President Nixon subsequently managed to remain in power for more than two years, withstanding remarkable disclosures, until the Supreme Court ruled unanimously that he had to turn over tape recordings of certain Oval Office conversations. Nixon was out of office within two weeks, primarily because of the disclosure of a taped discussion about Hunt that occurred a few days after the break-in. This tape recording has become known in history as the smoking gun conversation.

During that incredible exchange that would topple a presidency, Nixon ordered his Chief of Staff, H. R. Haldeman, to meet with Richard Helms, the Director of the CIA, and tell him to call off the FBI’s investigation of the bur-glary for national security reasons. Nixon suggested that Hunt’s involvement be used as a lever to make sure the CIA would cooperate. The transcripts of President Nixon’s rantings about Hunt are perhaps the most factually revealing evidence of secret governance in history:

“Hunt . . . will uncover a lot of things. You open that scab there’s a hell of a lot of things. . . . Tell them we just feel that it would be very detrimental to have this thing go any further. This involves these Cu-bans, Hunt, and a lot of hanky-panky that we have nothing to do with ourselves.

When you get the CIA people in say, “Look, the problem is that this will open up the whole Bay of Pigs thing again.” So they should call the FBI in and for the good of the country don’t go any further into this case. Period.

Just say (unintelligible) very bad to have this fellow Hunt, ah, he knows too damned much. . . . If it gets out that this is all involved, the Cuba thing would be a fiasco. It would make the CIA look bad, it’s go-ing to make Hunt look bad, and it’s likely to blow the whole Bay of Pigs which we think would be very unfortunate—both for the CIA, and for the country, at this time, and for American foreign policy. Just tell him to lay off. . . .”

Haldeman recorded Helms’ dramatic reaction to the threat: “Turmoil in the room, Helms gripping the arms of his chair leaning forward and shouting, ‘The Bay of Pigs had nothing to do with this’” Despite this, Helms acquiesced and Haldeman was able to report to the President that “his strategy had worked,” that Helms would be “very happy to be helpful.” But the remarks and Helms’ behavior raised the question in Haldeman’s mind: “What was such dynamite in the Bay of Pigs story?” The more innocuous explanation is that Nixon, as the chief White House official involved with the Eisenhower administration’s Cuba invasion planning, knew of the government’s use of Mafia assassination assets in the efforts against Castro. However, following years of study, analysis and reflection, along with his personal knowledge of the players involved, Haldeman asserted a more astonishing answer to that question: “It seems that in all of those Nixon references to the Bay of Pigs, he was actually referring to the Kennedy assassination.” Given his reaction, it is apparent that Helm’s clearly understood Nixon’s message.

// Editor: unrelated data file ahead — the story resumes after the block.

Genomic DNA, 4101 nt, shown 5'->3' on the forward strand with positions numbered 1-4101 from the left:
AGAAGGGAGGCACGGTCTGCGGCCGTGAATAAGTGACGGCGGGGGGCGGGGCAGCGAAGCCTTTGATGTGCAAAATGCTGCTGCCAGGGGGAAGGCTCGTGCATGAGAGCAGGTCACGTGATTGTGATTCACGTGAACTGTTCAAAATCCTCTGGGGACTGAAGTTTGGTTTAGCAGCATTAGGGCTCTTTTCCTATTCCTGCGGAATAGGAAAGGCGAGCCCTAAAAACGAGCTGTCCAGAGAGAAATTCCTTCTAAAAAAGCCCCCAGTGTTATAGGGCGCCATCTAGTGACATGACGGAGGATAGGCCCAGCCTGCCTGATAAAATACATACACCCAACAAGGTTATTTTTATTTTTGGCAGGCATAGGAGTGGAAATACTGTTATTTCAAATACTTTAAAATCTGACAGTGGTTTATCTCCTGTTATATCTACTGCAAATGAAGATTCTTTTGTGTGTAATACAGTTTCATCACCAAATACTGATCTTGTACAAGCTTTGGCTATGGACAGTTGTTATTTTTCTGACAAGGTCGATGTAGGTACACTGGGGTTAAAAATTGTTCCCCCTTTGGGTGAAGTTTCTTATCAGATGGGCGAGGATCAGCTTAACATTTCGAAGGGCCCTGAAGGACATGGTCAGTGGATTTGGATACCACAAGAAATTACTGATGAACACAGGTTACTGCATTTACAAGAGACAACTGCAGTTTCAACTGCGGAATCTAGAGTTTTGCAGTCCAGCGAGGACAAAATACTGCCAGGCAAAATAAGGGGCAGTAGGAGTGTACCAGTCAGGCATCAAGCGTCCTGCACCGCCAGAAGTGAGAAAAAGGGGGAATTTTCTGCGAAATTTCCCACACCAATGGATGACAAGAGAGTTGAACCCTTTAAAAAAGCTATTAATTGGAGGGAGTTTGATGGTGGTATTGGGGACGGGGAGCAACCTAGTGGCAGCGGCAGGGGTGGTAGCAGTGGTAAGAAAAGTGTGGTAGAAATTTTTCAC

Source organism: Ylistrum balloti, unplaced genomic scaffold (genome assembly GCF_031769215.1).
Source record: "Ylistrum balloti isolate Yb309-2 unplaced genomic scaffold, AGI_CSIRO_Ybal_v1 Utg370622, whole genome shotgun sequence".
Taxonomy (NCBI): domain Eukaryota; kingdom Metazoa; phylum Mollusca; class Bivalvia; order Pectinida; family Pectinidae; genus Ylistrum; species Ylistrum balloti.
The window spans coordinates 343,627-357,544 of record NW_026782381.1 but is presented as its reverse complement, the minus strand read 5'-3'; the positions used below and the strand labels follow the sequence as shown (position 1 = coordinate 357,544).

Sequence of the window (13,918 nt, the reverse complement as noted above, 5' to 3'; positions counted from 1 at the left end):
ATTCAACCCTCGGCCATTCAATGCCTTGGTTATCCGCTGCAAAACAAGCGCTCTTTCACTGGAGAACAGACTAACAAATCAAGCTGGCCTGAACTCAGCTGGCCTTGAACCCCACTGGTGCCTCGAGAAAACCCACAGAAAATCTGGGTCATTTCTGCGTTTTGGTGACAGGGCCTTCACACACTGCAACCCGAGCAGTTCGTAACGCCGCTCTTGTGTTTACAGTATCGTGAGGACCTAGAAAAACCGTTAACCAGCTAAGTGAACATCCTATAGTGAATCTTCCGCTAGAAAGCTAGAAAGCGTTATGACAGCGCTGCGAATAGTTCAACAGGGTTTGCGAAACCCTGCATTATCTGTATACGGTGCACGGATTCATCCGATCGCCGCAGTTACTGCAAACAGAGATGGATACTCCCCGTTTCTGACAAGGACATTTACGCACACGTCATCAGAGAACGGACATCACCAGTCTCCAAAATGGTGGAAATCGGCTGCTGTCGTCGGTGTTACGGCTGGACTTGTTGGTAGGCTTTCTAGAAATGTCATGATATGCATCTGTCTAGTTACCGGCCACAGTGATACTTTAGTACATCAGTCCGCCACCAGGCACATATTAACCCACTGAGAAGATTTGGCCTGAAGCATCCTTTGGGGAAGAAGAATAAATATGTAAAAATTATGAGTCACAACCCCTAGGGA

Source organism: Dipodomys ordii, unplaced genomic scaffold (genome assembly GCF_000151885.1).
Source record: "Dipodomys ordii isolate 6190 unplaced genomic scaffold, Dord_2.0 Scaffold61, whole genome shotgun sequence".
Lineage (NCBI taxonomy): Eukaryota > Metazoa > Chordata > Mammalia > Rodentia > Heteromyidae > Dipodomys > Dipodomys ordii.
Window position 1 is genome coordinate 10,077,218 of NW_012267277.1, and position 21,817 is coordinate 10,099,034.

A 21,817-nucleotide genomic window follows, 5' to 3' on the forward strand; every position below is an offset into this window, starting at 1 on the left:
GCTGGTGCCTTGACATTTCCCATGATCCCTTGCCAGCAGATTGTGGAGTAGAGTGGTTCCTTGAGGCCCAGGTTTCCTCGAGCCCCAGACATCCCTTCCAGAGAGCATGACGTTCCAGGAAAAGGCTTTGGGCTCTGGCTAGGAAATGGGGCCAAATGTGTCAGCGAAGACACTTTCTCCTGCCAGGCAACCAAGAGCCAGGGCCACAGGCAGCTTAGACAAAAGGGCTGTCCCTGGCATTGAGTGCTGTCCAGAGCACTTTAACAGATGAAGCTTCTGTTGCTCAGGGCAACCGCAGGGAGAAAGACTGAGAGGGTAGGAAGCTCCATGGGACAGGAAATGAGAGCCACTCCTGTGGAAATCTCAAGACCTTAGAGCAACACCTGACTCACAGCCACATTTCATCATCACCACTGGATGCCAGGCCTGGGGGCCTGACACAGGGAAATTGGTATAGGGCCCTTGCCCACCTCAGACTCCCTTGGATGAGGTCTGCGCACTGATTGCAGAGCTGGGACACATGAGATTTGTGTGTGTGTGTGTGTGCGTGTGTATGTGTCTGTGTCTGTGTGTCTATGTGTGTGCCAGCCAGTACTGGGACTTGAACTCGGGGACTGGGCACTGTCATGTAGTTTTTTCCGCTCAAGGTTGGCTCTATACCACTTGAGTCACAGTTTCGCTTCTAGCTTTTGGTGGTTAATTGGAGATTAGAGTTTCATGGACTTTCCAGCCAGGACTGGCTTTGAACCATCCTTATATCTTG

Aside from such an interpretation of the dark secret to which Nixon was alluding, he and the CIA director had a more current mutuality of interests. Helms wanted to suppress the CIA-Hunt relationship because it violated the Agency’s charter regarding domestic spying. Nixon wanted to suppress the White House-Hunt relationship because it would reveal precisely for whom the chief Watergate burglar was working. E. Howard Hunt clearly represented a problem for more than one major Washington power center. Nine months after the smoking gun conversation, when Hunt was about to be sentenced, Nixon was told that Hunt had issued a blackmail demand in lieu of revealing some of the “seamy things” he had done for the President. Nixon’s response was unequivocal: “Well, for Christ’s sakes . . . get it.”

Tim

Edited by Tim Carroll
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Tim,

Good post. I find it interesting how the Cubans involved were very much underplayed. They were passed off as Bay of Pigs veterans still with a cause at heart. The reality is that Eugenio Martinez was a veteran of over 300 dangerous missions into Cuba and was considered a CIA legend. Virgilio Gonzalez was passsed off as a humble locksmith when in fact he had solid history with Felipe Vidal Santiago in Cuba before their defections, was also a veteran of many anti-Castro Cuban missions and had trained in sniper camps. Both of these men were also participants in Operation Tilt (Bayo-Pawley mission). These were serious guys.

Then we can add one of those who got away during Watergate, namely Felipe de Diego who came through Fort Benning in 1963 with Posada Carilles and Felix Rodriguez.

James

Edited by James Richards
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James, Tim

Excellent Posts-Factual and germane.

The Bay of Pigs references and the Number of links between Watergate and